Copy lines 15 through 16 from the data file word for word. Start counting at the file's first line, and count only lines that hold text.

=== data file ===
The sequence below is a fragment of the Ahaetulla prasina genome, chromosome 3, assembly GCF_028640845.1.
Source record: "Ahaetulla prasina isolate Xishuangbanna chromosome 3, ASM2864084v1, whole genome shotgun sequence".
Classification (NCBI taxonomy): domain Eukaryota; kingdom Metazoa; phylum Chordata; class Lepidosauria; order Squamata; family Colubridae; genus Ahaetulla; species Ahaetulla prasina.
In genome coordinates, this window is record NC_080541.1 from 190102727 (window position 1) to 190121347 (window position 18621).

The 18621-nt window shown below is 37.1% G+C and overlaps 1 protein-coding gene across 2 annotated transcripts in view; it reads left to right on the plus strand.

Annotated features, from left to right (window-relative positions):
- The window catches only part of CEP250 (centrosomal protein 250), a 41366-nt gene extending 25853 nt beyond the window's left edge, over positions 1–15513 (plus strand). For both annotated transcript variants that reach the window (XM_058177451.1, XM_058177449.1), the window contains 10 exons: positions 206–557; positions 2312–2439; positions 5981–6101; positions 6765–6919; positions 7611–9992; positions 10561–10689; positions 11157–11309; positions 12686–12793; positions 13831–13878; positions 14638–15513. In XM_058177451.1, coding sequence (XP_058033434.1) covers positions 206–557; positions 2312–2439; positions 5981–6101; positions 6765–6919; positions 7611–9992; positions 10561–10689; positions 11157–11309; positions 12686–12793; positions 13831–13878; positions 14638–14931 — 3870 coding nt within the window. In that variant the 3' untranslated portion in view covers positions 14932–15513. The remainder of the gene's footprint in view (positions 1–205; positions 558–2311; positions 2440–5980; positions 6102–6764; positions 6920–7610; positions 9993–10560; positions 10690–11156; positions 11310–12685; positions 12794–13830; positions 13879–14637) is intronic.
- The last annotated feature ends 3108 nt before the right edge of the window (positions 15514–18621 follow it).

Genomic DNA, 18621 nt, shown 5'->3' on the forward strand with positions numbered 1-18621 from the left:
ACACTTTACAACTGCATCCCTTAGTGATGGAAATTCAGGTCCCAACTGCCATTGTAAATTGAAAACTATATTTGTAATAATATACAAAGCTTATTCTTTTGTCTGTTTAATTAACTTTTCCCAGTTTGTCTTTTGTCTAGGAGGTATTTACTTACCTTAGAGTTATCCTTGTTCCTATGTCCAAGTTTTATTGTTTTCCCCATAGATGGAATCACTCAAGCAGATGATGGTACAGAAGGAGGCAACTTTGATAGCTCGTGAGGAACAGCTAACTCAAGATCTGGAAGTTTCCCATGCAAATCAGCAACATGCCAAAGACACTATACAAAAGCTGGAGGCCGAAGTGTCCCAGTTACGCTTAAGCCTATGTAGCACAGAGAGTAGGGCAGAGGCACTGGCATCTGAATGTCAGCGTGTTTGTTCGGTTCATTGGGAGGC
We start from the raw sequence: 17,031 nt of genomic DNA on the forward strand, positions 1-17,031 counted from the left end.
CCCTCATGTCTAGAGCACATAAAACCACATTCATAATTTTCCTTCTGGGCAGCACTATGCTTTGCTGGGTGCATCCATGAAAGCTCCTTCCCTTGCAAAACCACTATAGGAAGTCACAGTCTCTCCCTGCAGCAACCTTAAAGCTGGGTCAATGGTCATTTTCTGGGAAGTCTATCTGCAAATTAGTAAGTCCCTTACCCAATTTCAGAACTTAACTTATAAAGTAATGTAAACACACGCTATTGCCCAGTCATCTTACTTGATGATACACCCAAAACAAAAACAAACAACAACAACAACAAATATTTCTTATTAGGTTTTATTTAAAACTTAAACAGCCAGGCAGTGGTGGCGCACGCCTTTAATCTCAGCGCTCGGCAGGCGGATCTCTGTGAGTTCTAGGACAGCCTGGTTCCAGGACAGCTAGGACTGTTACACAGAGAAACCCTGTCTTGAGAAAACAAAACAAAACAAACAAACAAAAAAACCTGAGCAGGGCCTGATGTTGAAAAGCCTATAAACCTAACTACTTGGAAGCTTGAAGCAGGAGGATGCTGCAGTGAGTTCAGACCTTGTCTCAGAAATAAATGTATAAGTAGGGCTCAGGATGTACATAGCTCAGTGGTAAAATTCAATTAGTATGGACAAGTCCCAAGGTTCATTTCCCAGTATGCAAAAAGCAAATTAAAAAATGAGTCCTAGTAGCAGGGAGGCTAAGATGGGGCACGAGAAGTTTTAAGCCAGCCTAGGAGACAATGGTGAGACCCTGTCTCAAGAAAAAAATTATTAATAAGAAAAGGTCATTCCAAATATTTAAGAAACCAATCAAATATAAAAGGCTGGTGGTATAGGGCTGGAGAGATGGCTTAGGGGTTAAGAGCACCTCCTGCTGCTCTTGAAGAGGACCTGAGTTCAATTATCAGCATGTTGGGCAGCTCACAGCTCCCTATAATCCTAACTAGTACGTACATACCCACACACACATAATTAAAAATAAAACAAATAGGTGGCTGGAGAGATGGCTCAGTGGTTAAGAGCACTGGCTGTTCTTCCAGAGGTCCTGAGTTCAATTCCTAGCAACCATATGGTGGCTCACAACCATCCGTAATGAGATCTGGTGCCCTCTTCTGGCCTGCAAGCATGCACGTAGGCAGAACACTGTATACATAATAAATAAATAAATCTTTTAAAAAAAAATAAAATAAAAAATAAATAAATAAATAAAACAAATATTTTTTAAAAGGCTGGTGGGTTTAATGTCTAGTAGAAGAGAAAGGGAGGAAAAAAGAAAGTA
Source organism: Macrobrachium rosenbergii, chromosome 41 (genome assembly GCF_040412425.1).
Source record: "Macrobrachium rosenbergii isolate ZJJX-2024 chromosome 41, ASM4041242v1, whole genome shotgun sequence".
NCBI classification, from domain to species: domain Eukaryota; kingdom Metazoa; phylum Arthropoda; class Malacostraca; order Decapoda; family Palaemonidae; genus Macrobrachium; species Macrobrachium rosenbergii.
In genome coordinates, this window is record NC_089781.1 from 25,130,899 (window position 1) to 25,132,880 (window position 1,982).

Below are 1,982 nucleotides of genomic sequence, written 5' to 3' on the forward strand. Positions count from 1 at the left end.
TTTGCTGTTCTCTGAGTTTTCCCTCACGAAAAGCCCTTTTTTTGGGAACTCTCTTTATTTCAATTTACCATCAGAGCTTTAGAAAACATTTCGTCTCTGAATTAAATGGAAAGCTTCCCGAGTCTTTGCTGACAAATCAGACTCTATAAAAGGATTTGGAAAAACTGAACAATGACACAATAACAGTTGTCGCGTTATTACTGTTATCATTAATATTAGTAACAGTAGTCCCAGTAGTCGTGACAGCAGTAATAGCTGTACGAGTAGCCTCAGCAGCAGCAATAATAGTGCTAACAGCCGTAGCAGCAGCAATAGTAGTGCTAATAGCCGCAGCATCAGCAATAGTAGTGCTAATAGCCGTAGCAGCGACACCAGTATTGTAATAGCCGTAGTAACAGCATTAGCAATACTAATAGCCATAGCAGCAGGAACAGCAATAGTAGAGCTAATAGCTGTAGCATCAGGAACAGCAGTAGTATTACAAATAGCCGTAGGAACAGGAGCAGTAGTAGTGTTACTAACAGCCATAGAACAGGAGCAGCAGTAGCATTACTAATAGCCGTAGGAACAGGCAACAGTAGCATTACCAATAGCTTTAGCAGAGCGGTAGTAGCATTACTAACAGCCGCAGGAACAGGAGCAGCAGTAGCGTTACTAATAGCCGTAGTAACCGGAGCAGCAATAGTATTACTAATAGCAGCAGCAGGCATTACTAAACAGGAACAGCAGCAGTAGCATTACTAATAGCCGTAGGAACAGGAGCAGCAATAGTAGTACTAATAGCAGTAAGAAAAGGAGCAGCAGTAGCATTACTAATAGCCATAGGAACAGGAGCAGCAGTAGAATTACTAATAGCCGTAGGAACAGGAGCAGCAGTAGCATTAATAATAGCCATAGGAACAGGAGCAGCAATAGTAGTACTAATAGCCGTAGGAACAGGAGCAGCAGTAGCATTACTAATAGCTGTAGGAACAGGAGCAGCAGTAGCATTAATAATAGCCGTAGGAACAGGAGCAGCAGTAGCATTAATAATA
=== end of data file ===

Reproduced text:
NCBI classification, from domain to species: domain Eukaryota; kingdom Metazoa; phylum Arthropoda; class Malacostraca; order Decapoda; family Palaemonidae; genus Macrobrachium; species Macrobrachium rosenbergii.
In genome coordinates, this window is record NC_089781.1 from 25,130,899 (window position 1) to 25,132,880 (window position 1,982).